AN ACT OF LOVE

Can a tale of the rape of a teenaged girl by her stepbrother, even when it's told by the author of Belonging, 1995, among other contemporary romances, really be anything but sordid and unpleasant? Apparently not. Novelist Linda McFarland is a happy woman—wife of fellow novelist Owen, mother of Emily, a bright chatterbox of a high school sophomore, and stepmother to handsome 17-year-old Bruce. Living together in Owen's comfortable Massachusetts farmhouse, the McFarlands have worked hard during their seven years of marriage to treat the children equally and lovingly, and have hoped that their guidance—as well as the kids' shared experience of being abandoned by their other parent—would bring the children as close as real siblings. Until Emily's and Bruce's current year at Hedden Academy, an exclusive Boston boarding school, the parents were convinced they'd succeeded. Now, however, they're summoned to a hospital near the school with the news that Emily has attempted suicide. When Emily reveals that the reason for her action is that her beloved stepbrother raped her, Linda and Owen swing wildly between horrified belief in Emily's confession and denial that Bruce could possibly have committed such an act. Eventually, each parent inevitably takes his or her child's side—a situation that leads to a marital separation as Emily prepares to leave the hospital's psychiatric ward and live with her mother. Just at this propitious time the truth about the rape erupts—leading to the possibility of healing for the family of four, and an eventual reconciliation between husband and wife. More off-putting and icky than heart-stopping. Thayer's bland prose style doesn't help. (TV rights to ABC-TV; Literary Guild Alternate Selection)

Pub Date: Sept. 1, 1997

ISBN: 0-312-15471-2

Page Count: 256

Publisher: St. Martin's

Review Posted Online: May 20, 2010

Kirkus Reviews Issue: July 1, 1997

Did you like this book?

No Comments Yet

A strict report, worthy of sympathy.

THE CATCHER IN THE RYE

A violent surfacing of adolescence (which has little in common with Tarkington's earlier, broadly comic, Seventeen) has a compulsive impact.

"Nobody big except me" is the dream world of Holden Caulfield and his first person story is down to the basic, drab English of the pre-collegiate. For Holden is now being bounced from fancy prep, and, after a vicious evening with hall- and roommates, heads for New York to try to keep his latest failure from his parents. He tries to have a wild evening (all he does is pay the check), is terrorized by the hotel elevator man and his on-call whore, has a date with a girl he likes—and hates, sees his 10 year old sister, Phoebe. He also visits a sympathetic English teacher after trying on a drunken session, and when he keeps his date with Phoebe, who turns up with her suitcase to join him on his flight, he heads home to a hospital siege. This is tender and true, and impossible, in its picture of the old hells of young boys, the lonesomeness and tentative attempts to be mature and secure, the awful block between youth and being grown-up, the fright and sickness that humans and their behavior cause the challenging, the dramatization of the big bang. It is a sorry little worm's view of the off-beat of adult pressure, of contemporary strictures and conformity, of sentiment….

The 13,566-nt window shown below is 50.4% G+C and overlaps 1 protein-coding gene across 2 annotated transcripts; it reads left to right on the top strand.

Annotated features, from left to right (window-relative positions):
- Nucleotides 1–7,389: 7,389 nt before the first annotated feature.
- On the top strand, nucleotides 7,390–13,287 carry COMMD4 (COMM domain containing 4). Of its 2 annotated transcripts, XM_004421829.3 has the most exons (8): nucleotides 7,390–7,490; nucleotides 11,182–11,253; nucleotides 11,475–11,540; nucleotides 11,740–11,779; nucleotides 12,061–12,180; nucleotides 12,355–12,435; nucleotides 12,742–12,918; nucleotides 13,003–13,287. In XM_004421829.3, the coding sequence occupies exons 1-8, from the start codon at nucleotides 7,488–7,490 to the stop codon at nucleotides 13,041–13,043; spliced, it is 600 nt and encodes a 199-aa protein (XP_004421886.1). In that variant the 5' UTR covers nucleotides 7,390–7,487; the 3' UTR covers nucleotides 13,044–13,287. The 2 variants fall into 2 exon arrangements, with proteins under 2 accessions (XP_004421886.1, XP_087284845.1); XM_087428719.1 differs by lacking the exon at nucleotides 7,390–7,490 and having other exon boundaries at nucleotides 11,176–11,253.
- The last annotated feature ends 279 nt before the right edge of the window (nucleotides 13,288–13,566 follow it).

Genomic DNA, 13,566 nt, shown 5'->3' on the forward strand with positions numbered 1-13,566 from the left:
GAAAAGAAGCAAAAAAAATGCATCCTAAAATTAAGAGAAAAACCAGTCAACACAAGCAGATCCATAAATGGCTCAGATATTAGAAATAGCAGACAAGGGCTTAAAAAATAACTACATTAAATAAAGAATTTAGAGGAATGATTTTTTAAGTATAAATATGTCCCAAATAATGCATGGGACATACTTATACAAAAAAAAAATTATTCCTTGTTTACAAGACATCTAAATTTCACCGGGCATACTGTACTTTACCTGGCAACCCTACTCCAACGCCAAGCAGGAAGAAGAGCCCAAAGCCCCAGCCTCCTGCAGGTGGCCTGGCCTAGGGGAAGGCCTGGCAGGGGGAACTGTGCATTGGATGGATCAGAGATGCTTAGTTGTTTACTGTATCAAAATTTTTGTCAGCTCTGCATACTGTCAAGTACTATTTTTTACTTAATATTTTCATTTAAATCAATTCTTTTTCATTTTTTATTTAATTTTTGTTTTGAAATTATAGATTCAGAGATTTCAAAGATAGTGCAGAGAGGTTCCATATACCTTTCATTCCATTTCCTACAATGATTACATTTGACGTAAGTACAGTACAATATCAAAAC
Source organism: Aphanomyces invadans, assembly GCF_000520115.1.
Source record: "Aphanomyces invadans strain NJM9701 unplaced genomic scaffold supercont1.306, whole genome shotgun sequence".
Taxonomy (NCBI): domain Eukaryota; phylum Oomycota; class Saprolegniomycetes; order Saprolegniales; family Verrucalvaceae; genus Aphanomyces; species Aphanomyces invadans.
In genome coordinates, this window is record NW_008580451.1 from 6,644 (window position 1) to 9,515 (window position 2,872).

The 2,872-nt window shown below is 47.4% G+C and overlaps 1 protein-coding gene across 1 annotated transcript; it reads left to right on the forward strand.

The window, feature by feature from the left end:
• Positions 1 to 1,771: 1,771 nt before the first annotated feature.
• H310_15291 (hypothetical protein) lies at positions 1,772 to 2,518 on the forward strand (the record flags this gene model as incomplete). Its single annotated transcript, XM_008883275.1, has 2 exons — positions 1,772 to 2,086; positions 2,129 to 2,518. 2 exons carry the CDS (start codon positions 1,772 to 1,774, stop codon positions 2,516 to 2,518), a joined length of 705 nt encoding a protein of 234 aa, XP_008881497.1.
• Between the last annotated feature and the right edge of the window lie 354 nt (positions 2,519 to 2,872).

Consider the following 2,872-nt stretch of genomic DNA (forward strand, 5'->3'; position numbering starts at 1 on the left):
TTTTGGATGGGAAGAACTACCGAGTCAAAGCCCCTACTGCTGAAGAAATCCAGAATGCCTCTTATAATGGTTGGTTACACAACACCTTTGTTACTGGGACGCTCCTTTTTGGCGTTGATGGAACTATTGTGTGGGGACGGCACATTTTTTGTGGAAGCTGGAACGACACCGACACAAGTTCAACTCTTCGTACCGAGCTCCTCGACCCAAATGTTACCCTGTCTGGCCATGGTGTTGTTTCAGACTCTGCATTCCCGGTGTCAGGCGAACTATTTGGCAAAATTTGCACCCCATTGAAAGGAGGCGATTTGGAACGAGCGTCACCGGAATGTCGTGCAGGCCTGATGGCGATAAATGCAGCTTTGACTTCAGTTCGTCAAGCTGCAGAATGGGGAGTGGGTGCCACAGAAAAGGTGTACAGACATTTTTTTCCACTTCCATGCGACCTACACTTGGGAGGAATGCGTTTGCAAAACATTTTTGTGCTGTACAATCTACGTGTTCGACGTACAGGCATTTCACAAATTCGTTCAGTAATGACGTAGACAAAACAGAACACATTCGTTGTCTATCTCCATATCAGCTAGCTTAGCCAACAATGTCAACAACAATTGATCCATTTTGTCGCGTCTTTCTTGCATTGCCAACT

A strict report, worthy of sympathy.

Pub Date: June 15, 1951

ISBN: 0316769177

Page Count: -

Publisher: Little, Brown

Review Posted Online: Nov. 2, 2011

Kirkus Reviews Issue: June 15, 1951

Did you like this book?

The phrase “tour de force” could have been invented for this audacious novel.

Our Verdict

  • Our Verdict
  • GET IT

  • Kirkus Reviews'
    Best Books Of 2015

  • Kirkus Prize
  • Kirkus Prize
    winner

  • National Book Award Finalist

A LITTLE LIFE

Four men who meet as college roommates move to New York and spend the next three decades gaining renown in their professions—as an architect, painter, actor and lawyer—and struggling with demons in their intertwined personal lives.

Yanagihara (The People in the Trees, 2013) takes the still-bold leap of writing about characters who don’t share her background; in addition to being male, JB is African-American, Malcolm has a black father and white mother, Willem is white, and “Jude’s race was undetermined”—deserted at birth, he was raised in a monastery and had an unspeakably traumatic childhood that’s revealed slowly over the course of the book. Two of them are gay, one straight and one bisexual. There isn’t a single significant female character, and for a long novel, there isn’t much plot. There aren’t even many markers of what’s happening in the outside world; Jude moves to a loft in SoHo as a young man, but we don’t see the neighborhood change from gritty artists’ enclave to glitzy tourist destination. What we get instead is an intensely interior look at the friends’ psyches and relationships, and it’s utterly enthralling. The four men think about work and creativity and success and failure; they cook for each other, compete with each other and jostle for each other’s affection. JB bases his entire artistic career on painting portraits of his friends, while Malcolm takes care of them by designing their apartments and houses. When Jude, as an adult, is adopted by his favorite Harvard law professor, his friends join him for Thanksgiving in Cambridge every year. And when Willem becomes a movie star, they all bask in his glow. Eventually, the tone darkens and the story narrows to focus on Jude as the pain of his past cuts deep into his carefully constructed life.  

The phrase “tour de force” could have been invented for this audacious novel.

Pub Date: March 10, 2015

ISBN: 978-0-385-53925-8

Page Count: 720

Publisher: Doubleday

Review Posted Online: Dec. 22, 2014

Kirkus Reviews Issue: Jan. 1, 2015

Did you like this book?

No Comments Yet
more